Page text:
Such methods may possibly be attempted in a penitentiary or by sadistic ‘seniors’ (IUSF members with complexes) on ‘freshers’ at Universities in SL, with pitiful consequences including sadly, suicides.

The idea at Diyatalawa is to encourage imaginative and flexible and predictable leadership that is sensitive, honest, develops group spirit, camaraderie and a sense of fun as seen in the article. There will be pride, friendship forged by shared suffering, military knowledge, basic skills, discipline and finally a willingness to risk their lives for their comrades, regiment and country. They should be quick witted, hardy, well educated, approachable and have the trust and esteem of their soldiers, being responsible for lives not only livelihoods.

The article for some strange reason also states that cadets were paid Rs 460 in 1971.This is quite curious as even subalterns (second lieutenants) starting pay was Rs 275 then and a captain was paid Rs 525. Cadets who went to Sandhurst in the 1950/60s were paid a soldier’s salary. It was Rs 60. No one was shy to say so.

The article goes on about doing night sentry duties in ‘fox holes’ at Diyatalawa when the 1971 JVP insurgency began. Fox holes are tubular and uncomfortable. Foxes may know! This is an American term for the wholly inadequate preparations they used to make to protect themselves from enemy fire. It was a shade better than their alternative ‘shell scrapes’. They found the bitter truth of this in the Korean War. That term and concept was not in use at Diyatalawa. Surely what was meant were fire trenches? They provide protection for two from enemy small arms fire and substantially from artillery fire. What is not known was why NCOs like Reeves (later Regimental Sergeant Major of the First Field Engineers and now living in Canada) were allowed to slip into the trenches ‘at night to catch anyone sleeping and punish them’. Corporals were never allowed to punish cadets anyhow. Why Reeves was not shot is the real question!

Whatever these asides are, the real finale to these experiences will be when the former Officer Cadet Gotabaya Rajapakse of Intake 4 takes the salute as the Commander in Chief (C in C) at the next commissioning parade at Diyatalawa. He will remember that day, 50 years back, when he too was among those who paraded on the same grounds at a similar but smaller parade to salute the C in C’s representative.

The many battles he fought against the terrorists and his comrades both soldiers and officers who died and were wounded, will flash across his mind. He will humbly recall the leadership promise fulfilled when he as Defence Secretary was a part of the triumvirate that headed the armed forces which ended the 30-year conflict bringing total peace to SL.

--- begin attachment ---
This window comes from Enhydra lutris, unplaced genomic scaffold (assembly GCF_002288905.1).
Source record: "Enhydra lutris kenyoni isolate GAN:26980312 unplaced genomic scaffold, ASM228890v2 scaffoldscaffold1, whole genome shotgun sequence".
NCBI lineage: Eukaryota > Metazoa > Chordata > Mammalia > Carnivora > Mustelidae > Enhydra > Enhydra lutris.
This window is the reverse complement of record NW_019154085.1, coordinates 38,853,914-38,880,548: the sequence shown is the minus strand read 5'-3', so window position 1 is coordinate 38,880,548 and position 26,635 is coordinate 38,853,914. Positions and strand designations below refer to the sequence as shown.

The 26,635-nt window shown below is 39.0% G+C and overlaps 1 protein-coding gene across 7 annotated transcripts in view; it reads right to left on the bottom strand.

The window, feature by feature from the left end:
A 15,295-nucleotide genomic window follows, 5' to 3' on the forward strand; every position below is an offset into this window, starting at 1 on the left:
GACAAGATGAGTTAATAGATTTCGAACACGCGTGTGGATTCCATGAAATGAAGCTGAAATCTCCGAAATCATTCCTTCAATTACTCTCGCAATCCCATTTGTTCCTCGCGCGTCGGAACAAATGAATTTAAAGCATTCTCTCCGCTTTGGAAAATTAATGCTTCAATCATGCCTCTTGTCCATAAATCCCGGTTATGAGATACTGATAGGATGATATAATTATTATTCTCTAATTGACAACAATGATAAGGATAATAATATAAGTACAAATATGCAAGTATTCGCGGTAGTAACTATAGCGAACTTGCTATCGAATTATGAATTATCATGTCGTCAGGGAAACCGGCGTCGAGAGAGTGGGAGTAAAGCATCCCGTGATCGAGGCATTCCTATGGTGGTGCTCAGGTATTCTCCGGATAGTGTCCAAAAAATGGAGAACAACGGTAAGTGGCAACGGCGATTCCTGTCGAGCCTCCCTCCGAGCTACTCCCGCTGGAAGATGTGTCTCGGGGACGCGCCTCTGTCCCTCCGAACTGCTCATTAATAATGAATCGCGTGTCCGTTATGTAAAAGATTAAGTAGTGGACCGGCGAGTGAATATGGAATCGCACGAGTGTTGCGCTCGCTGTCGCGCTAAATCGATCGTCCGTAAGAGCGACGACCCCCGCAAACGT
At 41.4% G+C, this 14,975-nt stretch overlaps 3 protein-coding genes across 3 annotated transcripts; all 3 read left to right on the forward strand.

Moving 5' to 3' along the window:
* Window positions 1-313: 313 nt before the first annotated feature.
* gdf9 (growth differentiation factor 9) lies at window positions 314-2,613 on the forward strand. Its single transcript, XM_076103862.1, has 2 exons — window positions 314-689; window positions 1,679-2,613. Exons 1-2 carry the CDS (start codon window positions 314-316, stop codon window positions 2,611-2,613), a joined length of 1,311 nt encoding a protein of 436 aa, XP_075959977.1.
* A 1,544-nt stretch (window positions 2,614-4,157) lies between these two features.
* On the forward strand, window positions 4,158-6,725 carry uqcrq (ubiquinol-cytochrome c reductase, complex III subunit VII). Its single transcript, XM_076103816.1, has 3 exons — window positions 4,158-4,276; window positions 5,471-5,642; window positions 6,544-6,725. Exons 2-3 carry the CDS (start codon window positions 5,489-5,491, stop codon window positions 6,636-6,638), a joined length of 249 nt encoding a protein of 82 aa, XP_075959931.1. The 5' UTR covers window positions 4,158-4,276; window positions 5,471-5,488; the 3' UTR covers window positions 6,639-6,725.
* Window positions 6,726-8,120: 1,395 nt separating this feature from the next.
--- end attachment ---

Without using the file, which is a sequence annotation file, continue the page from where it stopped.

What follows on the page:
Retired and serving officers, parents of the cadets and the public watching the parade live and on TV and the cadets on parade will bring to mind an officer cadet who then became an elected president without being a politician and came back to Diyatalawa as the C in C to take the salute.

Thankfully he was not broken but challenged, encouraged, set examples inspired and made. Emulation is highly unlikely but the mountain was climbed right up to the top. What an achievement. What an Academy! What an unforgettable and unique moment it will be.


A former officer cadet/instructor

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Biden-Harris administration unveils strategy for global vaccine sharing



Announces allocation plan for first 25 million doses to be shared globally

As we continue to fight the COVID-19 pandemic at home and work to end the pandemic worldwide, President Biden has promised that the United States will be an arsenal of vaccines for the world. To do that, the Administration will pursue several additional measures beyond our robust funding for COVAX: Donating from the U.S. vaccine supply to the world and encouraging other nations to do the same, working with U.S. manufacturers to increase vaccine production for the rest of the world, and helping more countries expand their own capacity to produce vaccines including through support for global supply chains.